Pedagogic violence in the form of caning extends to the boy Carey for drawing life figures in art class in place of the mundane exercises ordered. Nonetheless the artist’s testimony is ‘my childhood was full of fun and happiness.’ There is fishing to be done in the Tywi and father is persuaded to spend ten shillings on a pin-hole camera. This first making of images has a profound effect. ‘This developed into a stronger urge to do something on a higher artistic plane and paint from life.’
A reading of Gray’s Anatomy is followed by books on Da Vinci, Rembrandt, Hals and Velazquez. By his late teens Morris is setting his alarm clock for the first light and drawing with only short breaks until eleven at night by candlelight. ‘Art is a hard taskmaster and success can only be attained’, are his words, ‘by hard work and long hours.’ Relaxation is a cello.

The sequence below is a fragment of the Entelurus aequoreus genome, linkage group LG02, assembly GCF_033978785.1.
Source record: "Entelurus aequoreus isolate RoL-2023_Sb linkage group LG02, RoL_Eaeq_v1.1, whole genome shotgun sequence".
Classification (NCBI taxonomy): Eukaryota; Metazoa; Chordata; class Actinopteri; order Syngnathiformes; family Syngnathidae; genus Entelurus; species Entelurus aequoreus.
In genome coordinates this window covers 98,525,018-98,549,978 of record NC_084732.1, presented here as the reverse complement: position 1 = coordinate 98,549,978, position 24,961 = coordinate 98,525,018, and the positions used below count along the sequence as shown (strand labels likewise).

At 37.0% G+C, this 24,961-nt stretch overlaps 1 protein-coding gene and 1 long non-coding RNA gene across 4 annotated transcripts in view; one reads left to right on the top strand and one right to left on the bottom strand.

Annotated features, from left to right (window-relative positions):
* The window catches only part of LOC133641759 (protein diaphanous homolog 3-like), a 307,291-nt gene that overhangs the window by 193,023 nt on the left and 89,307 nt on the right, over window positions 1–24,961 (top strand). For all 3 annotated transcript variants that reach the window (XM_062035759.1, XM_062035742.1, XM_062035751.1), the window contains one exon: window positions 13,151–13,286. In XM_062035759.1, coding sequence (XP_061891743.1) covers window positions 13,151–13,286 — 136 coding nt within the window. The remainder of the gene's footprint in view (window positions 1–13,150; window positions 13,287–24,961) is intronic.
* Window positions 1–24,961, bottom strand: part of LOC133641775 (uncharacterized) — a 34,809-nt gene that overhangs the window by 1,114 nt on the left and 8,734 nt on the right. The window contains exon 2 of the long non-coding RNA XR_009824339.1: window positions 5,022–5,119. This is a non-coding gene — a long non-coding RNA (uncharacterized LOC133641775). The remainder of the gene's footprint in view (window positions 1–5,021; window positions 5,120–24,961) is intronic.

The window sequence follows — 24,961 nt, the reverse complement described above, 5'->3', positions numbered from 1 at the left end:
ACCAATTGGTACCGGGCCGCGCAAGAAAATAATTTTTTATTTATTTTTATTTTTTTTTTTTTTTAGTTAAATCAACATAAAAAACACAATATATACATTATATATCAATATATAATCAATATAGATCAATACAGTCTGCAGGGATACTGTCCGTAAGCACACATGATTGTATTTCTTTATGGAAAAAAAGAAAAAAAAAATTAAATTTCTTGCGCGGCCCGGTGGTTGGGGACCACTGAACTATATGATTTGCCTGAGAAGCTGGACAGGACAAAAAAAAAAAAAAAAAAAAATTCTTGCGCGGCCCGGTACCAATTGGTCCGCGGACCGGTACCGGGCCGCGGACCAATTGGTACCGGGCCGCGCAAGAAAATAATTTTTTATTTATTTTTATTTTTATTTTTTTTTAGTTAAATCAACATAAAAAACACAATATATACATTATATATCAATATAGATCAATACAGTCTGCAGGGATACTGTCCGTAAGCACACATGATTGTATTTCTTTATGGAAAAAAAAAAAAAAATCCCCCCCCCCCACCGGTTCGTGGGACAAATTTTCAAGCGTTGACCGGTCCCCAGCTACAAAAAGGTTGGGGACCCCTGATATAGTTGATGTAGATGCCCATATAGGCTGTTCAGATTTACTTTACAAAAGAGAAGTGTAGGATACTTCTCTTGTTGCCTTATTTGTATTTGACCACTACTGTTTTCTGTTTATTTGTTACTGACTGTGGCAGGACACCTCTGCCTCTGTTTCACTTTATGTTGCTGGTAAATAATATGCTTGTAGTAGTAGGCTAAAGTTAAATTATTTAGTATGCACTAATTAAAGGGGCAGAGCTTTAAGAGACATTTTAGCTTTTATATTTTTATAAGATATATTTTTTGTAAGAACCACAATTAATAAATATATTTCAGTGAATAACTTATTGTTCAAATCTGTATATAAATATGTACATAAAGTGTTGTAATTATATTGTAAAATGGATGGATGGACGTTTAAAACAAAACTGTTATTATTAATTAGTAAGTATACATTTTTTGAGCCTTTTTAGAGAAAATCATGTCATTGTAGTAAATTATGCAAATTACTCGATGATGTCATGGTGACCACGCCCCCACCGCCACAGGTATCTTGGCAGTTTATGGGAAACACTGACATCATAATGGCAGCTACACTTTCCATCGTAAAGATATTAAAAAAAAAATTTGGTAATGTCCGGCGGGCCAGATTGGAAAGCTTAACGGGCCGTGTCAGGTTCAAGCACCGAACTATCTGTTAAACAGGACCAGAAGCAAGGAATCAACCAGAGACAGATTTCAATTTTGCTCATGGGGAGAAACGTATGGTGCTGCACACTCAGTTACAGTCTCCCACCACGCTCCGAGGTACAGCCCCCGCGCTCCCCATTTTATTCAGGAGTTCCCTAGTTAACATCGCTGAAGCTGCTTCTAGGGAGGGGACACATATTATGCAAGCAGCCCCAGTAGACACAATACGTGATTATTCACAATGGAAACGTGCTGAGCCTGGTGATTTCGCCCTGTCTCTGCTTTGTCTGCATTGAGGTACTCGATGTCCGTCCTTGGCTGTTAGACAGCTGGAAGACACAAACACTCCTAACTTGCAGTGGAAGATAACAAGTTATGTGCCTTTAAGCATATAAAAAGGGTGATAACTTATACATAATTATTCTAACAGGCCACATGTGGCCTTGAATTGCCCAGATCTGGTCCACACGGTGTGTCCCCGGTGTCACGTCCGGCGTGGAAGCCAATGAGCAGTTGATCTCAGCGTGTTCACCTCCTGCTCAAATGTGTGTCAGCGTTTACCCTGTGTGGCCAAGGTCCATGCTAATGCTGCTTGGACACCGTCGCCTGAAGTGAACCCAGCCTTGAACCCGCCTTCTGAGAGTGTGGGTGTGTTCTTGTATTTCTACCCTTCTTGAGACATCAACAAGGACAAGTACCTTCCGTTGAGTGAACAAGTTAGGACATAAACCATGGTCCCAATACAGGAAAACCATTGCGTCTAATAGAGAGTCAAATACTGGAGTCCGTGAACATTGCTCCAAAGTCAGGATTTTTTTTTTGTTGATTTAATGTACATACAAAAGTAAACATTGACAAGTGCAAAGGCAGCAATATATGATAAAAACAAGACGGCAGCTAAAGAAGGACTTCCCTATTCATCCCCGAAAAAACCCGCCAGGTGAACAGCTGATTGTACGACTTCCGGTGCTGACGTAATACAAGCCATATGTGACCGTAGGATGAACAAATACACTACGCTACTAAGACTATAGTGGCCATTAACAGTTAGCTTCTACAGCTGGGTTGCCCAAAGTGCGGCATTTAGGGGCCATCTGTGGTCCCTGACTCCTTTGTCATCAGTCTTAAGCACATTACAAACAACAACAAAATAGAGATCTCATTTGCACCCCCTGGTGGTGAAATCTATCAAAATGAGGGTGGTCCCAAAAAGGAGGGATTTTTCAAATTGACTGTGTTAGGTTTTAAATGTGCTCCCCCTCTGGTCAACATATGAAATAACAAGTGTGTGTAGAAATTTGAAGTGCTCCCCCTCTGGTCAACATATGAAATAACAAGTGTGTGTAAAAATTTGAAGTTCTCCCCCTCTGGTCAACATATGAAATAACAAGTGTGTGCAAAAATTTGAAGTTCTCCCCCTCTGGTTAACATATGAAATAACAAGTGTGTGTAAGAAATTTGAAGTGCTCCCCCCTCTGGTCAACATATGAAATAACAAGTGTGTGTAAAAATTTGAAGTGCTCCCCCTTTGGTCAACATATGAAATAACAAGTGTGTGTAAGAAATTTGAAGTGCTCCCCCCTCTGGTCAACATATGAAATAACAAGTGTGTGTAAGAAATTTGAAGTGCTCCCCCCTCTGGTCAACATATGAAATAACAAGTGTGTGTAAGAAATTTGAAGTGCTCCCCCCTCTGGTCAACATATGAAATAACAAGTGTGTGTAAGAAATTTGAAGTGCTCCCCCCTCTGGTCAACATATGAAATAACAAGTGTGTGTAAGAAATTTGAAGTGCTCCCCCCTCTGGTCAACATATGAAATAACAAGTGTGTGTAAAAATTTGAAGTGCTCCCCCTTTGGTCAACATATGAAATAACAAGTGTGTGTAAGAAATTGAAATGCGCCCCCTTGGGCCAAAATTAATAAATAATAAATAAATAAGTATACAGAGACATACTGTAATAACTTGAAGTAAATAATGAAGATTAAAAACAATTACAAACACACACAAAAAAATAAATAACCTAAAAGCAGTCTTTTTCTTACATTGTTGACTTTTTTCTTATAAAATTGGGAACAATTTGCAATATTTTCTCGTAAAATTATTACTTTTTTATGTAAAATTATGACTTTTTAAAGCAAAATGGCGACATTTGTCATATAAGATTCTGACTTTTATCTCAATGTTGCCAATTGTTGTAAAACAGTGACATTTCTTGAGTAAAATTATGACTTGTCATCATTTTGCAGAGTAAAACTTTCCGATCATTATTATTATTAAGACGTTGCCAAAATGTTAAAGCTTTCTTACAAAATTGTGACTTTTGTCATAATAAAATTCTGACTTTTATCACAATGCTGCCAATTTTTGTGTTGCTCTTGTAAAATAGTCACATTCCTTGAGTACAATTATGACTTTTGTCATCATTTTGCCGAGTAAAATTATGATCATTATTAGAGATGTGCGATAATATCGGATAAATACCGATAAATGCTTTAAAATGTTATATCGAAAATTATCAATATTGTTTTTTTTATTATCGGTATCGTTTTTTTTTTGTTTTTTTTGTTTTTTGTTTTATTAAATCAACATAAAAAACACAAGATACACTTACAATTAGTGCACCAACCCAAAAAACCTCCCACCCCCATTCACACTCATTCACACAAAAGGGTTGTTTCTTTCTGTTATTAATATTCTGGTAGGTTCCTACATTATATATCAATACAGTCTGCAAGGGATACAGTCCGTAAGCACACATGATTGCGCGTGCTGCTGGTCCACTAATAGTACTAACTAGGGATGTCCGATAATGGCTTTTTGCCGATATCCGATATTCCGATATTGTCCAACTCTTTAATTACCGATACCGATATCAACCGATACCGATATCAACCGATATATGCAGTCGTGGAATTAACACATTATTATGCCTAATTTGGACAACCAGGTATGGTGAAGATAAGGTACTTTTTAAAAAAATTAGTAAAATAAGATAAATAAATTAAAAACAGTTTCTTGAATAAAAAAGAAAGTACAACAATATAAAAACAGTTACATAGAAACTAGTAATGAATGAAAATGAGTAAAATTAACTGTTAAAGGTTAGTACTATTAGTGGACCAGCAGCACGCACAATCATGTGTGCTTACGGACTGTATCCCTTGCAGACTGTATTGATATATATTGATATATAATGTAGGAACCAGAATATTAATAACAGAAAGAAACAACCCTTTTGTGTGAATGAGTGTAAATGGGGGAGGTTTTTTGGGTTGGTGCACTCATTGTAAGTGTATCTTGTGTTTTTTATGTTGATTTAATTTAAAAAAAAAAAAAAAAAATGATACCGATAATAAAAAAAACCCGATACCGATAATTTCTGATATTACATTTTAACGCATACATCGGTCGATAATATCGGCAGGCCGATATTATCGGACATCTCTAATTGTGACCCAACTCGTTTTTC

When the period of self-teaching reaches its limit Morris opts for the Newlyn School of Art over London and writes to Stanhope Forbes. Newlyn is then at the peak of its fishing activity and its beach and streets are thick with the smell, scales and innards of pilchard and mackerel. Morris’ artistic credo is taken from the realism of Courbet. The work from this time includes 1905’s ‘the Goose Pond at Land’s End’, illuminated by the quality of light to be found at Britain’s extremities. The first portrait to gain acceptance at the Royal Academy is that of Walter Langley in 1911. An earlier commission has been Sir Lewis Morris of Llangunnor, influential in the funding and founding of Aberystwyth’s University College. The small portrait, twenty by twenty-four inches, conveys a melancholic sadness. Lord Glantawe is necessarily painted in sheathes of red and ermine but the expression on the face that surmounts all the finery is far-away in thought.